A Well, in the early days, we used to have these massive dinners, and of course it was not only Valentino, but it was all of his inner circle, so to speak. Fish were being flung around in restaurants. Gary Coleman and I would be sitting back in an alcove watching stuff pass in front of our eyes from one end to the other. Reminding me very much of the Kenny Roberts-Randy Mamola sort of era, when that sort of thing was commonplace. And the barman just sort of standing at the end with his white paper, and just ticking, putting a cross through, sort of adding up the drinks and what was going. It was – and of course, that all had to be sorted out in the morning by one of his group, I suppose. The walls would’ve needed repainting. They were great. That sort of was the early days. It certainly sort of drifted down a little bit in the latter years, I think, a little bit maturity and everything else. Absolutely wonderful man.

He never raised his voice in the 13 years I was working for him. He would say to me, “Jerry, it’s me. I’m not getting the message across to the team” – you know, when we were having problems. And of course he had so many other commitments, media-wise, Italian television, he sort of bowed to. So some of the meetings were a little bit short on a Friday or a Saturday, and then he would come back if we were in trouble, sort of much later, and we’d get our heads together, and we’d, as Mac McKay said, they’ve done it again. They would go out in the warmup and go faster than he’d gone in qualifying by a full tenths. Those were magic moments, too, to start races in places in 11th place on the grid and actually win the race. It’s magic.

If I can digress a little bit, Dean, I was realizing how lucky all of these Grand Prix riders are today. I was watching a video of 1991, I think, or 1990, at Hockenheim. Wayne Rainey, Mick Doohan and Kevin Schwantz. It was ’89, actually. Eddie Lawson, Kevin, Mick ended up finishing third. But these guys were coming onto lapped riders. You’ve got a trio of three guys going at an absolute blinding pace, coming onto the back of riders 40 km slower. You just don’t see guys lapping guys any more. And you go, in the heat of battle, having to deal with backmarkers is a lot different from what happens today, and they’ve got it very easy in that regard, I think.

Tom Houseworth

Q I think Valentino has made the sport infinitely more professional. He has enabled Dorna to do this because of his popularity. It has helped accelerate the championship.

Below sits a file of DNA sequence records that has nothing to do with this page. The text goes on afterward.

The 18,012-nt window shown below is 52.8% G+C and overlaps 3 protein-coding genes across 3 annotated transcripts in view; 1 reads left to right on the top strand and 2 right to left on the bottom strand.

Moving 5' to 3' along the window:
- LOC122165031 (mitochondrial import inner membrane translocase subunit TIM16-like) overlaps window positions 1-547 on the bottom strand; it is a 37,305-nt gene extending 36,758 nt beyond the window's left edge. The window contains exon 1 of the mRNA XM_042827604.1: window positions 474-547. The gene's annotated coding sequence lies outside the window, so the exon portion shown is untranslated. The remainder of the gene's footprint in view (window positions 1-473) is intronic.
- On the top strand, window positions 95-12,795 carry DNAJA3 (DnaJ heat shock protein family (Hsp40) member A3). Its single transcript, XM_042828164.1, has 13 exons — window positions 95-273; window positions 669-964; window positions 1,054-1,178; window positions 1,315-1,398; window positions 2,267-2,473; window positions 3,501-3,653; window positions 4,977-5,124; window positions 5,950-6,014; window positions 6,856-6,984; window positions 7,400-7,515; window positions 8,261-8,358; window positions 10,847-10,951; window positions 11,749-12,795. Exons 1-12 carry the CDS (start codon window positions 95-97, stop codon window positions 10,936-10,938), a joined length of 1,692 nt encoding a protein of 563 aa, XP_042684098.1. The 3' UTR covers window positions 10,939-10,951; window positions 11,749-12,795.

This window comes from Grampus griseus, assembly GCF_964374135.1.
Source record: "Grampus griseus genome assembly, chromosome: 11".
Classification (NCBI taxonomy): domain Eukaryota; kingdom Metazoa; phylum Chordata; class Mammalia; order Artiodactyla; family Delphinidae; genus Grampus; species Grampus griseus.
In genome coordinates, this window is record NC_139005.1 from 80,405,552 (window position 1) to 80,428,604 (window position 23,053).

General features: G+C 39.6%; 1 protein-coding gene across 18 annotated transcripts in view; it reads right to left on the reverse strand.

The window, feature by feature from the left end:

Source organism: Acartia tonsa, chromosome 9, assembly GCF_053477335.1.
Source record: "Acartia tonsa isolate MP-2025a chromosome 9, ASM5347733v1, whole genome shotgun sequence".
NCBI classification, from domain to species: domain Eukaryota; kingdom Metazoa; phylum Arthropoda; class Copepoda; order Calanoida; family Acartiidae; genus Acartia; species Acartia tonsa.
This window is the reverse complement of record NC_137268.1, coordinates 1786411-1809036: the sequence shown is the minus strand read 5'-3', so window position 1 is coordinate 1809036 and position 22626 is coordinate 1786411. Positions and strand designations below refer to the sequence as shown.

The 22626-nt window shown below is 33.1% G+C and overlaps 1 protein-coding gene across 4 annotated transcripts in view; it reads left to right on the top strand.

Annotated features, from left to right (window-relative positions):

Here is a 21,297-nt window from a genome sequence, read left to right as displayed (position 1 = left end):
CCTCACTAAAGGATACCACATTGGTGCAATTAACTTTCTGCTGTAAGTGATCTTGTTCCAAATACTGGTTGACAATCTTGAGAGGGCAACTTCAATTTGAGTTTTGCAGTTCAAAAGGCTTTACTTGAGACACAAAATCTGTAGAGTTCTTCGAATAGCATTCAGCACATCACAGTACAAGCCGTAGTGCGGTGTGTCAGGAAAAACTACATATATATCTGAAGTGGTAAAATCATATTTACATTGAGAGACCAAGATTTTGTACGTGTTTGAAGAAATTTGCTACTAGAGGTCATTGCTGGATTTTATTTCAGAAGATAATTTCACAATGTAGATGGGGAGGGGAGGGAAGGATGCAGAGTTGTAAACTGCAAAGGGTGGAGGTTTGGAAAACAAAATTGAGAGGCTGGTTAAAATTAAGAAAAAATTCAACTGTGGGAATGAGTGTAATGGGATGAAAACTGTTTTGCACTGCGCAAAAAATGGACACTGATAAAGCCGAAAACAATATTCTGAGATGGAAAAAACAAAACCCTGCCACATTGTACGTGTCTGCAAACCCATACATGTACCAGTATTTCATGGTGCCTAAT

A Absolutely. He’s done marvelous things. It is so disappointing, if I have one disappointment, is that we couldn’t have had his retirement in what you’d consider a normal year. It announced at the beginning of the year in a COVID-free environment that he was going to retire at the end of the year. It would’ve been a sellout for promoters everywhere around the world. It would have been a party from one track to the next, for all those who came to the circuit to watch him. And bring their young children, as I saw when Mick Doohan was heading toward the end of his career, the number of fathers at Phillip Island with five-year-old boys who normally wouldn’t come to the race, but were taking their boys to say, “You may never see this man again,” you know? And you just think, wow, that’s wonderful. All kids have some sort of memory like that of their father taking them somewhere special, just father and son, and it could have happened with Valentino, perhaps, if – I feel sure, if we hadn’t had this COVID situation. That’s a disappointment. We have to get through it somehow. This human race is fairly resilient.

Q Hopefully so. My understanding is that when he sat on that Aprilia yesterday, Rossi sat on it, he went into a tuck, kind of in his own little world, went into a tuck, and he did like three gears of verbal two-stroke exhaust with the throttle pinned. He’s really a motorhead. He’s one of us.

A He is. One of the things that impressed me very much early in his career, is he had – he understood the history of Grands Prix. He knew previous riders. And he didn’t want to be a Mick Doohan and win by 25 seconds. He knew that the people had come to see a race, and he would win the races, of course, but he would then go on at the press conference how it was a great, great battle between him and Loris, or him and who else, Max Biaggi, I was faster in some sections and he was faster in others, but I was able to get away at the end. And really, he could have been probably, you know, (been) 40 seconds up if he wanted to be.